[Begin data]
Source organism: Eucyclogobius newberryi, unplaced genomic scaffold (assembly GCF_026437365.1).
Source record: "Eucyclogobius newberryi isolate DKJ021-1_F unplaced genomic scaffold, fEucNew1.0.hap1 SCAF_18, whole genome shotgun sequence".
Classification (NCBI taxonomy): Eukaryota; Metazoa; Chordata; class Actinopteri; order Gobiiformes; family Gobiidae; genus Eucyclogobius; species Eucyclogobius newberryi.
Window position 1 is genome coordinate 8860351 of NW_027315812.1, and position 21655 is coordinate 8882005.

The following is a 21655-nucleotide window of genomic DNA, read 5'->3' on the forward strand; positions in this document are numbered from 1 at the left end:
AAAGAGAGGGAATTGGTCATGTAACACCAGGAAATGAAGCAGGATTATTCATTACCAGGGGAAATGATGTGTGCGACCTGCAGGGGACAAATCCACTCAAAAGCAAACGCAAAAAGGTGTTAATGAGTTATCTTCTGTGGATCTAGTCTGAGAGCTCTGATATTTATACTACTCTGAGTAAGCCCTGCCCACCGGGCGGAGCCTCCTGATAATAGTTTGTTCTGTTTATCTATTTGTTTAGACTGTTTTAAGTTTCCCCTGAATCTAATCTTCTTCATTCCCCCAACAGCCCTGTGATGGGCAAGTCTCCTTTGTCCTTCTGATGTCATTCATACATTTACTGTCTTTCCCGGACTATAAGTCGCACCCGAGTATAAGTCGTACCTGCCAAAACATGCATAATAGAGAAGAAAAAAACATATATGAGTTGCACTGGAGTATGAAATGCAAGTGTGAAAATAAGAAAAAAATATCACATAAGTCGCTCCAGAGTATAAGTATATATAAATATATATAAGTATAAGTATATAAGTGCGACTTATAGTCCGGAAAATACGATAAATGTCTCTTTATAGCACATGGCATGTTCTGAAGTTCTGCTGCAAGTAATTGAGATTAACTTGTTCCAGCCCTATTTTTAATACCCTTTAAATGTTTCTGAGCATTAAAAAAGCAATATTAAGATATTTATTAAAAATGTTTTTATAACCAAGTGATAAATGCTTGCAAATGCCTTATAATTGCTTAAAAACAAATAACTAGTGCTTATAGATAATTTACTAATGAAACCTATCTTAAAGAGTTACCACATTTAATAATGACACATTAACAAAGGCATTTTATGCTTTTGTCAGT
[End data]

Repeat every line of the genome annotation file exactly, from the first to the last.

Source organism: Eucyclogobius newberryi, unplaced genomic scaffold (assembly GCF_026437365.1).
Source record: "Eucyclogobius newberryi isolate DKJ021-1_F unplaced genomic scaffold, fEucNew1.0.hap1 SCAF_18, whole genome shotgun sequence".
Classification (NCBI taxonomy): Eukaryota; Metazoa; Chordata; class Actinopteri; order Gobiiformes; family Gobiidae; genus Eucyclogobius; species Eucyclogobius newberryi.
Window position 1 is genome coordinate 8860351 of NW_027315812.1, and position 21655 is coordinate 8882005.

The following is a 21655-nucleotide window of genomic DNA, read 5'->3' on the forward strand; positions in this document are numbered from 1 at the left end:
AAAGAGAGGGAATTGGTCATGTAACACCAGGAAATGAAGCAGGATTATTCATTACCAGGGGAAATGATGTGTGCGACCTGCAGGGGACAAATCCACTCAAAAGCAAACGCAAAAAGGTGTTAATGAGTTATCTTCTGTGGATCTAGTCTGAGAGCTCTGATATTTATACTACTCTGAGTAAGCCCTGCCCACCGGGCGGAGCCTCCTGATAATAGTTTGTTCTGTTTATCTATTTGTTTAGACTGTTTTAAGTTTCCCCTGAATCTAATCTTCTTCATTCCCCCAACAGCCCTGTGATGGGCAAGTCTCCTTTGTCCTTCTGATGTCATTCATACATTTACTGTCTTTCCCGGACTATAAGTCGCACCCGAGTATAAGTCGTACCTGCCAAAACATGCATAATAGAGAAGAAAAAAACATATATGAGTTGCACTGGAGTATGAAATGCAAGTGTGAAAATAAGAAAAAAATATCACATAAGTCGCTCCAGAGTATAAGTATATATAAATATATATAAGTATAAGTATATAAGTGCGACTTATAGTCCGGAAAATACGATAAATGTCTCTTTATAGCACATGGCATGTTCTGAAGTTCTGCTGCAAGTAATTGAGATTAACTTGTTCCAGCCCTATTTTTAATACCCTTTAAATGTTTCTGAGCATTAAAAAAGCAATATTAAGATATTTATTAAAAATGTTTTTATAACCAAGTGATAAATGCTTGCAAATGCCTTATAATTGCTTAAAAACAAATAACTAGTGCTTATAGATAATTTACTAATGAAACCTATCTTAAAGAGTTACCACATTTAATAATGACACATTAACAAAGGCATTTTATGCTTTTGTCAGT